June 2015
Volume 56, Issue 7
ARVO Annual Meeting Abstract  |   June 2015
Hypoxia Affects Cell Migration and Epithelial Wound Healing by Altering Basal Lamina Proteins and Focal Adhesion Turnover
Author Affiliations & Notes
  • Obi Onochie
    Biochemistry, Boston University School of Medicine, Boston, MA
  • Vickery E Trinkaus-Randall
    Biochemistry, Boston University School of Medicine, Boston, MA
    Ophthalmology, Boston University School of Medicine, Boston, MA
  • Footnotes
    Commercial Relationships Obi Onochie, None; Vickery Trinkaus-Randall, None
  • Footnotes
    Support None
Investigative Ophthalmology & Visual Science June 2015, Vol.56, 706. doi:
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      Obi Onochie, Vickery E Trinkaus-Randall; Hypoxia Affects Cell Migration and Epithelial Wound Healing by Altering Basal Lamina Proteins and Focal Adhesion Turnover. Invest. Ophthalmol. Vis. Sci. 2015;56(7 ):706.

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      © ARVO (1962-2015); The Authors (2016-present)

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Purpose: Corneal hypoxia can result from conditions such as diabetes and corneal infections. Our previous data indicate that hypoxia leads to delayed wound healing compared to controls. The aim of this study is to further examine basal lamina compositional changes and to determine how these alterations affect focal adhesions and other proteins involved in migration.

Methods: An ex vivo corneal organ culture model was employed to examine cell migration and wound healing. Injuries were made using a 3 millimeter trephine and corneas were incubated in normoxia or hypoxia and fixed at different timepoints for immunohistochemistry (IHC). An in vitro scratch wound model was employed with human corneal limbal epithelial (HCLE) cells. Cultures were exposed to normoxia or hypoxia and fixed for IHC or probed for western blot analysis.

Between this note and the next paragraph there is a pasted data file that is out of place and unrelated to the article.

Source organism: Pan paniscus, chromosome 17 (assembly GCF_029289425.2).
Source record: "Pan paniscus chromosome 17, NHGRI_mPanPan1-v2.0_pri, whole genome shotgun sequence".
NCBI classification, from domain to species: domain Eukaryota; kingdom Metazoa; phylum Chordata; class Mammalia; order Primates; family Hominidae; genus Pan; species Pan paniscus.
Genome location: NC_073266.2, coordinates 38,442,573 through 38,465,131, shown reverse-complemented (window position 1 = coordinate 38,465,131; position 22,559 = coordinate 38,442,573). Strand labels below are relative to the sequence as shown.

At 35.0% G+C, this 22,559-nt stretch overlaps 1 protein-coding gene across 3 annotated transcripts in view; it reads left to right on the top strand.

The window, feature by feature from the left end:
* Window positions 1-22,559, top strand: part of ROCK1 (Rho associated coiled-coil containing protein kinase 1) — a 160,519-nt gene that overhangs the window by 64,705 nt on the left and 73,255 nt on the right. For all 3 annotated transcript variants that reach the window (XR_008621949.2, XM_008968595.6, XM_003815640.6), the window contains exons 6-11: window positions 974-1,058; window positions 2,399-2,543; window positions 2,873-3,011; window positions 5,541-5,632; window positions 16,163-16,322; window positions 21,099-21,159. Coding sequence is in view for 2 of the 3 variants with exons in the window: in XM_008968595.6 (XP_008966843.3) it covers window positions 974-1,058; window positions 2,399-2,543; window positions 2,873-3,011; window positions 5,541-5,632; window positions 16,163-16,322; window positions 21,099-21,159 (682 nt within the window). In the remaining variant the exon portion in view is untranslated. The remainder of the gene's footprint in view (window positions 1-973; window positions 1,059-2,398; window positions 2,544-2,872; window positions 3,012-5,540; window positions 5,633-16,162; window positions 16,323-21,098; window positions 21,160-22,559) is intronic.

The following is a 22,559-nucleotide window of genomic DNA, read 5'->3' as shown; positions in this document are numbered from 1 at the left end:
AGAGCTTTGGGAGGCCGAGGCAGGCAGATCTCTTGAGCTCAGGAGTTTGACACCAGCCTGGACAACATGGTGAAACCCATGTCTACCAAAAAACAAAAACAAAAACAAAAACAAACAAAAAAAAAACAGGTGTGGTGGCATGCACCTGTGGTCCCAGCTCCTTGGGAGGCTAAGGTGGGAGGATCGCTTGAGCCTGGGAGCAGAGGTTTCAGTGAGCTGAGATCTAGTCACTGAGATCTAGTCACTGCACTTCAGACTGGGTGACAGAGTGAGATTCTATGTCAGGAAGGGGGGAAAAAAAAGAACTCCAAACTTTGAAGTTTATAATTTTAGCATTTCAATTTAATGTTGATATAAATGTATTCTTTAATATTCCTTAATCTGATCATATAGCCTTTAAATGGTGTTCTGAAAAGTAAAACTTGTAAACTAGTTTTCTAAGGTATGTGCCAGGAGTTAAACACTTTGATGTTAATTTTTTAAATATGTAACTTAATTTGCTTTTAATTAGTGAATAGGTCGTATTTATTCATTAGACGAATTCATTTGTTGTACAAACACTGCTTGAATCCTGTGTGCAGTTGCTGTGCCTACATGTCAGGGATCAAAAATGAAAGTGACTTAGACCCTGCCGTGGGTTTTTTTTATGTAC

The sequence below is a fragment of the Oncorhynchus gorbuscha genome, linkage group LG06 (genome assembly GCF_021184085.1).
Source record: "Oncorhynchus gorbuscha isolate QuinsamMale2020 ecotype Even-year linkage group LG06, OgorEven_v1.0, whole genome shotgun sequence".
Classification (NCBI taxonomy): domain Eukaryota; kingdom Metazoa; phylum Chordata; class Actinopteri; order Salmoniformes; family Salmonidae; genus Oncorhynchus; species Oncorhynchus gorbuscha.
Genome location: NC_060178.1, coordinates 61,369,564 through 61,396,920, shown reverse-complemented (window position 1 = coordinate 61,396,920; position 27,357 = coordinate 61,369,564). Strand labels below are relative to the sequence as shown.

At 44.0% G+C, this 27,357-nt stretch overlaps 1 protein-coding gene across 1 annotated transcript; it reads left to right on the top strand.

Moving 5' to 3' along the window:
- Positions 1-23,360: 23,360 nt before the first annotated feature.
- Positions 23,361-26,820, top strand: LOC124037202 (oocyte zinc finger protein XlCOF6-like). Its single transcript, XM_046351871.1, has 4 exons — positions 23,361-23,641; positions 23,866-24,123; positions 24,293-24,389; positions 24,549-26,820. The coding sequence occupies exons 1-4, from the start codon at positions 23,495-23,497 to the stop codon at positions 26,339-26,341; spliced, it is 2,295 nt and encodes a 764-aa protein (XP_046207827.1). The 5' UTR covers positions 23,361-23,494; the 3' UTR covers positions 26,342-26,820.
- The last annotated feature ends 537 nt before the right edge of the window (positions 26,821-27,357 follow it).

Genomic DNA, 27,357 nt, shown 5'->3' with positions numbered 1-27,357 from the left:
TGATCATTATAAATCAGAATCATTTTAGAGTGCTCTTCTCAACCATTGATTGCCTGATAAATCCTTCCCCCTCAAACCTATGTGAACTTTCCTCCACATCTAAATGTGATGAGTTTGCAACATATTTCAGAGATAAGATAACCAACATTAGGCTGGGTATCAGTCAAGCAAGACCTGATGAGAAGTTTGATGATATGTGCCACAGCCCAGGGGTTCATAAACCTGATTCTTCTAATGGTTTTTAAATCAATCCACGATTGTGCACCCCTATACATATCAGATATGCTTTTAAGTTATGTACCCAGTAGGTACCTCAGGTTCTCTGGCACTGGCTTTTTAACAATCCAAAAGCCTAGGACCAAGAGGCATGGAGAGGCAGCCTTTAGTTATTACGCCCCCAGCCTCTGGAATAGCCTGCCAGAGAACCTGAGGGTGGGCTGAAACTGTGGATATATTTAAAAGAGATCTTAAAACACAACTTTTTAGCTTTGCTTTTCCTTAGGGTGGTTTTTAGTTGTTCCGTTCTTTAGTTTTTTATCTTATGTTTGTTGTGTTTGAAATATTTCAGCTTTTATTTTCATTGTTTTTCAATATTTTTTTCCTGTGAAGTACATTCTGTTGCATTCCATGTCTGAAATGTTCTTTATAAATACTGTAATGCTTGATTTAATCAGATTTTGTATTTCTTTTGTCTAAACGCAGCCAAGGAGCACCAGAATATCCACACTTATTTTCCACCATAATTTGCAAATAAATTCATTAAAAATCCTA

Results: Wounded corneas exposed to hypoxia displayed decreased punctate staining of syndecan-1 along the basal lamina and throughout the epithelium compared to normoxic corneas. Fibronectin expression decreased along the basal lamina and anterior stroma, but remained unchanged in basal cells compared to normoxic corneas. In hypoxic corneas, vinculin was diffusely expressed throughout the epithelium rather than concentrating within the cytoplasm of basal cells. Also, there was a loss of apical vinculin expression. Cytoplasmic punctate expression of vinculin Y1065 decreased while expression remained along the basal lamina. Paxillin expression within basal cells and along the apical surface of the epithelium was reduced under hypoxia. Paxillin Y118 was continuous along the basal cell membrane, but lacked the punctate staining seen in normoxic corneas. Furthermore, paxillin Y118 decreased throughout the epithelium after exposure to hypoxia. While western blot analysis of unwounded HCLEs shows no change in vinculin after 24 hours of hypoxia, vinculin Y1065 was enhanced three fold.

Conclusions: Using the ex vivo model we can investigate impaired wound healing in various pathologies involving corneal hypoxia. Determining alterations in basal lamina composition and properties and characterizing the changes in regulation and dynamics of focal adhesion proteins, will allow for the development of treatment modalities.


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